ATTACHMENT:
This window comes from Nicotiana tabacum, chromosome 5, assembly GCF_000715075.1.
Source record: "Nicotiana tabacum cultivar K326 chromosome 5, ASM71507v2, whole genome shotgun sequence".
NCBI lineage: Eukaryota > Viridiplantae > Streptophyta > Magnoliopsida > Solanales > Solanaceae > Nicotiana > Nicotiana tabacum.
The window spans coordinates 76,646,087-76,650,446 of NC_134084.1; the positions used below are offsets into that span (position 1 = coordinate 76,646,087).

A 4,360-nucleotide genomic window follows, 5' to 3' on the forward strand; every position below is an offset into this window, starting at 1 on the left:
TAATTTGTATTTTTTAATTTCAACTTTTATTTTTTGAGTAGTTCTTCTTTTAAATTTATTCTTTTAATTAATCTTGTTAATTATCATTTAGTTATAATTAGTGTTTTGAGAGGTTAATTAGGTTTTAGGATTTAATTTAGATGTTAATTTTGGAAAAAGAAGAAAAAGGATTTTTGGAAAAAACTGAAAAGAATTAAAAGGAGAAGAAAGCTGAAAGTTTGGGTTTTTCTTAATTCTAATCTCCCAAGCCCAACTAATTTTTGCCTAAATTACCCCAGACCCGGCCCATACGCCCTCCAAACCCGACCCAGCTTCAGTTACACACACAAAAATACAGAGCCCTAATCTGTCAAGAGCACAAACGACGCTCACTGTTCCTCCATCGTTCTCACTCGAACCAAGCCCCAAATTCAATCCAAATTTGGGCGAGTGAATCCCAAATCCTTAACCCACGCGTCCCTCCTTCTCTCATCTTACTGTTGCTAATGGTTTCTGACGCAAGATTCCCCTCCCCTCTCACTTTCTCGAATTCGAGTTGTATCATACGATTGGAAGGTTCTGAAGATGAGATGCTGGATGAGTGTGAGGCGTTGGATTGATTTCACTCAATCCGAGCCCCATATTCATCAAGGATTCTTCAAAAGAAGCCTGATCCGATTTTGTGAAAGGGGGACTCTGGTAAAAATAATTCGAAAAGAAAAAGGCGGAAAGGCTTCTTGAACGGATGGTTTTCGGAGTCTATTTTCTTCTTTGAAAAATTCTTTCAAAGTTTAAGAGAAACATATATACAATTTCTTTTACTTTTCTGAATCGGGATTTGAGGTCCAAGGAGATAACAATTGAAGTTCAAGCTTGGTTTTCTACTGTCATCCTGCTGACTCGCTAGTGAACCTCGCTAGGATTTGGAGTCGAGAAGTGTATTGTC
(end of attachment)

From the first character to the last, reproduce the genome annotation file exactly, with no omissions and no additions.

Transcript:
This window comes from Nicotiana tabacum, chromosome 5, assembly GCF_000715075.1.
Source record: "Nicotiana tabacum cultivar K326 chromosome 5, ASM71507v2, whole genome shotgun sequence".
NCBI lineage: Eukaryota > Viridiplantae > Streptophyta > Magnoliopsida > Solanales > Solanaceae > Nicotiana > Nicotiana tabacum.
The window spans coordinates 76,646,087-76,650,446 of NC_134084.1; the positions used below are offsets into that span (position 1 = coordinate 76,646,087).

A 4,360-nucleotide genomic window follows, 5' to 3' on the forward strand; every position below is an offset into this window, starting at 1 on the left:
TAATTTGTATTTTTTAATTTCAACTTTTATTTTTTGAGTAGTTCTTCTTTTAAATTTATTCTTTTAATTAATCTTGTTAATTATCATTTAGTTATAATTAGTGTTTTGAGAGGTTAATTAGGTTTTAGGATTTAATTTAGATGTTAATTTTGGAAAAAGAAGAAAAAGGATTTTTGGAAAAAACTGAAAAGAATTAAAAGGAGAAGAAAGCTGAAAGTTTGGGTTTTTCTTAATTCTAATCTCCCAAGCCCAACTAATTTTTGCCTAAATTACCCCAGACCCGGCCCATACGCCCTCCAAACCCGACCCAGCTTCAGTTACACACACAAAAATACAGAGCCCTAATCTGTCAAGAGCACAAACGACGCTCACTGTTCCTCCATCGTTCTCACTCGAACCAAGCCCCAAATTCAATCCAAATTTGGGCGAGTGAATCCCAAATCCTTAACCCACGCGTCCCTCCTTCTCTCATCTTACTGTTGCTAATGGTTTCTGACGCAAGATTCCCCTCCCCTCTCACTTTCTCGAATTCGAGTTGTATCATACGATTGGAAGGTTCTGAAGATGAGATGCTGGATGAGTGTGAGGCGTTGGATTGATTTCACTCAATCCGAGCCCCATATTCATCAAGGATTCTTCAAAAGAAGCCTGATCCGATTTTGTGAAAGGGGGACTCTGGTAAAAATAATTCGAAAAGAAAAAGGCGGAAAGGCTTCTTGAACGGATGGTTTTCGGAGTCTATTTTCTTCTTTGAAAAATTCTTTCAAAGTTTAAGAGAAACATATATACAATTTCTTTTACTTTTCTGAATCGGGATTTGAGGTCCAAGGAGATAACAATTGAAGTTCAAGCTTGGTTTTCTACTGTCATCCTGCTGACTCGCTAGTGAACCTCGCTAGGATTTGGAGTCGAGAAGTGTATTGTC